In preparing to become empty nesters, Peninsula homeowners designed a new nest.
Leverone Design’s recent project in Atherton makes a soothing first impression in black, white and other neutrals, artfully carried through a five-bedroom home and pool house. On second glance, diverse textures, grounding furnishings and the retained architectural finishes also reveal degrees of dimension. The clients, whose four children were gradually leaving for college and launching independent lives, purchased this home with an impending empty nest in mind, intending to design for a simpler stage of life while still accommodating frequent family gatherings and visitors.
“When we came in, the walls were plaster persimmon and very ornate, not this client’s aesthetic at all,” says Matthew Leverone, who asked of himself and his team, “How do we put a clean modern aesthetic with this very traditional house?” The answer included keeping the traditional detailing, painting the architectural millwork white and darkening the floors, which were originally redder in color, as were the banister and stair treads, where a simple braided sisal runner was added. And much to many a sentimental spirit’s chagrin — and admiration — “there were only one or two items that she had that she wanted to keep from the previous house,” says Leverone. Aside from a breakfast table and a big collection of books, the slate was otherwise clean when it came to adding furnishings, fixtures and accessories to the 10,000-square-foot space, as well as a 1,000-square-foot pool house with its own bedroom, open kitchen and sitting area.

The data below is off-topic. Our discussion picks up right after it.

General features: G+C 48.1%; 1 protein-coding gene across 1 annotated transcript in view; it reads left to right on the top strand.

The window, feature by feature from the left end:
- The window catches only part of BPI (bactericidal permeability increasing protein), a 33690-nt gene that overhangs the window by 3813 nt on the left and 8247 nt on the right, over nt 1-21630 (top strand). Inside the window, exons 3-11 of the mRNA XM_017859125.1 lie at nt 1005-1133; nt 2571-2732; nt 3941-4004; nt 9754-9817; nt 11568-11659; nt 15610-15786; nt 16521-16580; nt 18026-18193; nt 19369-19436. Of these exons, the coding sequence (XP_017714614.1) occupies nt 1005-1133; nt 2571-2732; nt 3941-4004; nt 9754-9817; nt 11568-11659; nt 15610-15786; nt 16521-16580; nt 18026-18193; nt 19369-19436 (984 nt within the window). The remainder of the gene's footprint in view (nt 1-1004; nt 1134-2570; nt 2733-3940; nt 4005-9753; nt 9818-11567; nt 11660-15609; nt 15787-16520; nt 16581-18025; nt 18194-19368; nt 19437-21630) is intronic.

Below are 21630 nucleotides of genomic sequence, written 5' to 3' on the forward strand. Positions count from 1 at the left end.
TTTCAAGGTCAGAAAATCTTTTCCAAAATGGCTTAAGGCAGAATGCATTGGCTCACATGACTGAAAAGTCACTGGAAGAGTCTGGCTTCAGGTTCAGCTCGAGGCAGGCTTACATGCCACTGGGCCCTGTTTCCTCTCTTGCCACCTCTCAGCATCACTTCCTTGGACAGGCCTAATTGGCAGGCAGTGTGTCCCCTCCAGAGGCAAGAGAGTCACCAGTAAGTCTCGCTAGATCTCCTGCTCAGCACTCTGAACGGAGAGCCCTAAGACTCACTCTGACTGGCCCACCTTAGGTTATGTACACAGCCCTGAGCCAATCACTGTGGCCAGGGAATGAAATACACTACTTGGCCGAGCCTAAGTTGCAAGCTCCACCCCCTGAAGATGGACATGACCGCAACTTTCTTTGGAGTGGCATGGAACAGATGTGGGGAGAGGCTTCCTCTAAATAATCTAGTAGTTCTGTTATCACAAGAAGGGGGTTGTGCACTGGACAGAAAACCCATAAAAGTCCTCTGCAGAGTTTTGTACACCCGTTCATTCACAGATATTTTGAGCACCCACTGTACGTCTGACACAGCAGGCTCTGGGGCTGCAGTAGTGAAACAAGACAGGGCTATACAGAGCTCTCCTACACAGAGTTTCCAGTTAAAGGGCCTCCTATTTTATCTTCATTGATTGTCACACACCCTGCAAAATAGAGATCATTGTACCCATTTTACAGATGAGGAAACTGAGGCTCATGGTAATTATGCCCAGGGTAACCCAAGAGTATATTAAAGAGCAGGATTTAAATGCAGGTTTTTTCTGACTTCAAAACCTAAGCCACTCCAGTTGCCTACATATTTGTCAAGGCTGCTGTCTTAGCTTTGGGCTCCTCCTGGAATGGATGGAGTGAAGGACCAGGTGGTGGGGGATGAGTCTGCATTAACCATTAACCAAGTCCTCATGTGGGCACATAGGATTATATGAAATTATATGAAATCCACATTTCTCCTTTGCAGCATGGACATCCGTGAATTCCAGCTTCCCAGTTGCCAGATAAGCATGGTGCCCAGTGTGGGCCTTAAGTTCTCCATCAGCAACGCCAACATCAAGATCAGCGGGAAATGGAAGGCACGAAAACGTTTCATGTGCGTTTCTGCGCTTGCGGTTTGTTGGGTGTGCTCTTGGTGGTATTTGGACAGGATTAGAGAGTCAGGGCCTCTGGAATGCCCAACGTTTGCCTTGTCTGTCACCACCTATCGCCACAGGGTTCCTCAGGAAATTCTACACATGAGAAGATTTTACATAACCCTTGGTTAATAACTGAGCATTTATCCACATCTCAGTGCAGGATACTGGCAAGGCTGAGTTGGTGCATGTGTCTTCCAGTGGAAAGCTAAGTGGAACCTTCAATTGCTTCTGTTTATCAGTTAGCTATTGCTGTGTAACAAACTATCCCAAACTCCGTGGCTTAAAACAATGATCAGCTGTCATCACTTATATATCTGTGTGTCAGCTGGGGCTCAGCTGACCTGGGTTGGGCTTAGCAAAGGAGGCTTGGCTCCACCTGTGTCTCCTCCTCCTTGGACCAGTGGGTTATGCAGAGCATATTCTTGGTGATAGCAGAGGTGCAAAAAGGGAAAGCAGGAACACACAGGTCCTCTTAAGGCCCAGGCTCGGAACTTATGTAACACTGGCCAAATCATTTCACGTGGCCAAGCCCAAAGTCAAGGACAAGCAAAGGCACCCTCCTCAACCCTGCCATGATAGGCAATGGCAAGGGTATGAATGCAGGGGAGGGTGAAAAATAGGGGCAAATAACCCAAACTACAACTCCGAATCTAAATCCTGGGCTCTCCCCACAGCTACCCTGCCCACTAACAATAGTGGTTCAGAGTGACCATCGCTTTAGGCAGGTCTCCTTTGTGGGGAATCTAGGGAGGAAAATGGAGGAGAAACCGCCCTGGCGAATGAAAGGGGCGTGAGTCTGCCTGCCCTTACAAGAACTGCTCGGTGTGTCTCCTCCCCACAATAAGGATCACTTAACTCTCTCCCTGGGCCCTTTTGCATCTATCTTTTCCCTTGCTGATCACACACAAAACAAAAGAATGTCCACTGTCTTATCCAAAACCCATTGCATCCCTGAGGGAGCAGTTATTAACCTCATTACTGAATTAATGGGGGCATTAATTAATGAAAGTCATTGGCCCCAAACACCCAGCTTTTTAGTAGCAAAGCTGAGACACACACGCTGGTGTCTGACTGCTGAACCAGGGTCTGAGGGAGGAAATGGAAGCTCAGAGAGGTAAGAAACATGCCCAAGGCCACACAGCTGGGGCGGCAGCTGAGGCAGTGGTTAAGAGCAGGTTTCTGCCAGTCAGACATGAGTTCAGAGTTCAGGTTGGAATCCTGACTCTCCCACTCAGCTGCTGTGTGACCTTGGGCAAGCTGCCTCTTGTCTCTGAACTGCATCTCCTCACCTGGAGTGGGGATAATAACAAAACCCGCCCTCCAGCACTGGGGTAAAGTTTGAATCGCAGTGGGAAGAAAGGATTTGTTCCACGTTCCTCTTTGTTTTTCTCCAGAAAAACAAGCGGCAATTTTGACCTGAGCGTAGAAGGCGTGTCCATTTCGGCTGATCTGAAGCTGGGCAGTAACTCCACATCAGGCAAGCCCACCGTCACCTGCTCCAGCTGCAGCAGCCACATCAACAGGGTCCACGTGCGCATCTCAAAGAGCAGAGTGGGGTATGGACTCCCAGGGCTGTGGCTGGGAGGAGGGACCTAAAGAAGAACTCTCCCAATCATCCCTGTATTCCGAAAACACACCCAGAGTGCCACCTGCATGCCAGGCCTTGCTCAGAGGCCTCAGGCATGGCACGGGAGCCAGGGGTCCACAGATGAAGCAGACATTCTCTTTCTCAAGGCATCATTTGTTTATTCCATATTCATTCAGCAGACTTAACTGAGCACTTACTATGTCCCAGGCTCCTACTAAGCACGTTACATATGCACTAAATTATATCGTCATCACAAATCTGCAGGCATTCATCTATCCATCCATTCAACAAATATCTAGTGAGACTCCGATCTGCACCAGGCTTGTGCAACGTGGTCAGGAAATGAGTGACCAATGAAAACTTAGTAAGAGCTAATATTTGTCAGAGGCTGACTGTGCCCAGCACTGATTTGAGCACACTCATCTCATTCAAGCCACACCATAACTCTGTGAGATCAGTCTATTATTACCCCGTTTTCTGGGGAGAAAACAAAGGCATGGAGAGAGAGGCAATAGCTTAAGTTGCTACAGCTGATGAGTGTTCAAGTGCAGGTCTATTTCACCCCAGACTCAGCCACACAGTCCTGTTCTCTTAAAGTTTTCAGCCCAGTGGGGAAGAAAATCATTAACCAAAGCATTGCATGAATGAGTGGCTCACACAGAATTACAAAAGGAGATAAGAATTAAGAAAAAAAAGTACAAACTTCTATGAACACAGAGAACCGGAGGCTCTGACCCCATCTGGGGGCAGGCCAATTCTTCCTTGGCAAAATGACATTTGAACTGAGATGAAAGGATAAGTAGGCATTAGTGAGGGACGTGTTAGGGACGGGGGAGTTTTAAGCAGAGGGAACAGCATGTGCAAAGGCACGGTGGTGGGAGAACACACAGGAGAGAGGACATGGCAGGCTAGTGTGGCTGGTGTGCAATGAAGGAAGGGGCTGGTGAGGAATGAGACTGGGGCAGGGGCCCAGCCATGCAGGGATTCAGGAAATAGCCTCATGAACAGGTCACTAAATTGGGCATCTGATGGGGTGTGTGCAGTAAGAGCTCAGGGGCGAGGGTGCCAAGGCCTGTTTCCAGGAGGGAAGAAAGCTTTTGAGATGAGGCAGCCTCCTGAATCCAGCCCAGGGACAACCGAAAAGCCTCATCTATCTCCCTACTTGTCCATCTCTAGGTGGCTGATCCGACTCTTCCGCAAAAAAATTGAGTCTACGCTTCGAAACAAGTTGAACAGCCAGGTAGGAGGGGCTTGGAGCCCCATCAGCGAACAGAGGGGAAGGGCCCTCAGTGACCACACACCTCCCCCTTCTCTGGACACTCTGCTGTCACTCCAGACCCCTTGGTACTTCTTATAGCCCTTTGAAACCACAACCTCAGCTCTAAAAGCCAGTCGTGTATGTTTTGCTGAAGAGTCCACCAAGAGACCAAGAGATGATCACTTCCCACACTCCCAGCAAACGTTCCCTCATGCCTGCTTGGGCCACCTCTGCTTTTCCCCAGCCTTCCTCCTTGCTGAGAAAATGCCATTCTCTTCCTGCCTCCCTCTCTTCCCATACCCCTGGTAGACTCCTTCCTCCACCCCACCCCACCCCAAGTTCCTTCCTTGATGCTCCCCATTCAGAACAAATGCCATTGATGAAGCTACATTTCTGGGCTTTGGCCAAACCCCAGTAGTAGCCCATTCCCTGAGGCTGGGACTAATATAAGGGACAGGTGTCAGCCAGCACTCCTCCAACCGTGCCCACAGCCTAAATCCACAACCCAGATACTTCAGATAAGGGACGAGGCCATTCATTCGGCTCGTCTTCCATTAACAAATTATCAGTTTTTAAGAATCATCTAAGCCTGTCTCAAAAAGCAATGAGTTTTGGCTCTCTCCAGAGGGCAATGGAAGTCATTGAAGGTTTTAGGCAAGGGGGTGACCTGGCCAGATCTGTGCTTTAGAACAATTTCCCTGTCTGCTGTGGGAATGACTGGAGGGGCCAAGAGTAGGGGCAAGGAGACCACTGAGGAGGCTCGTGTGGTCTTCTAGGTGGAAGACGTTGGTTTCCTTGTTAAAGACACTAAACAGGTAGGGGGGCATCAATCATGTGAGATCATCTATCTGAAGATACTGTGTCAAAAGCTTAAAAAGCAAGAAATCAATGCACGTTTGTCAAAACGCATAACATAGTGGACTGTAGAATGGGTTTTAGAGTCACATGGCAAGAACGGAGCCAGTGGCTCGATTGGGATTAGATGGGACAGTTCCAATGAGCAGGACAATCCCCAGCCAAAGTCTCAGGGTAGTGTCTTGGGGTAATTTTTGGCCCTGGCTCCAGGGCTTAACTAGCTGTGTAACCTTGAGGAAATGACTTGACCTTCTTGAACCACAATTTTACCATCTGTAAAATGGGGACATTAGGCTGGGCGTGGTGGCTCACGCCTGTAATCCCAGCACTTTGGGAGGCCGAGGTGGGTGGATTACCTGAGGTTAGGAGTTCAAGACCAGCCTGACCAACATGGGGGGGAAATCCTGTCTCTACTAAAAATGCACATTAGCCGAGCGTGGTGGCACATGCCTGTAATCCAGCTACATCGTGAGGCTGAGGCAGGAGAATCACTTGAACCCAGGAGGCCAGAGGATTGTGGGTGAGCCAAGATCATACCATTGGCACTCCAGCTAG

Balanced neutrals and graphics, rather than bold color, led the way. “It’s more about linens and textures and then the actual pieces of furniture,” Leverone says. “They all had to have some kind of strong shape to hold their own against the architectural elements of the house.” In kind, a sculptural Jiun Ho table anchors the entry leading upstairs. In the living room, which is Leverone’s favorite finished space, custom block tables by LDI Custom Design are surrounded by skirted linen marceau sofas and barrel lounge chairs, both by Caraggio, and composite stone Gregorius|Pineo lamps. Steel and glass wall sconces by John Pomp Studios provide a note of contrast against the same square millwork that ascends the staircase.
Meanwhile, in the vaulted-ceiling family room, a largescale abstract painting by Julie Mehretu works as a rare and electrifying use of color. Tall draperies and a large circular light fixture also soften the height of the room.
How are the homeowners enjoying the nest now? “The clients were very happy with the transformation,” says Leverone, whose San Francisco–based firm is also working on two vacation projects for the clients to accommodate family winters in Montana and summers in Idaho. “It’s a large house that has become a very livable home.”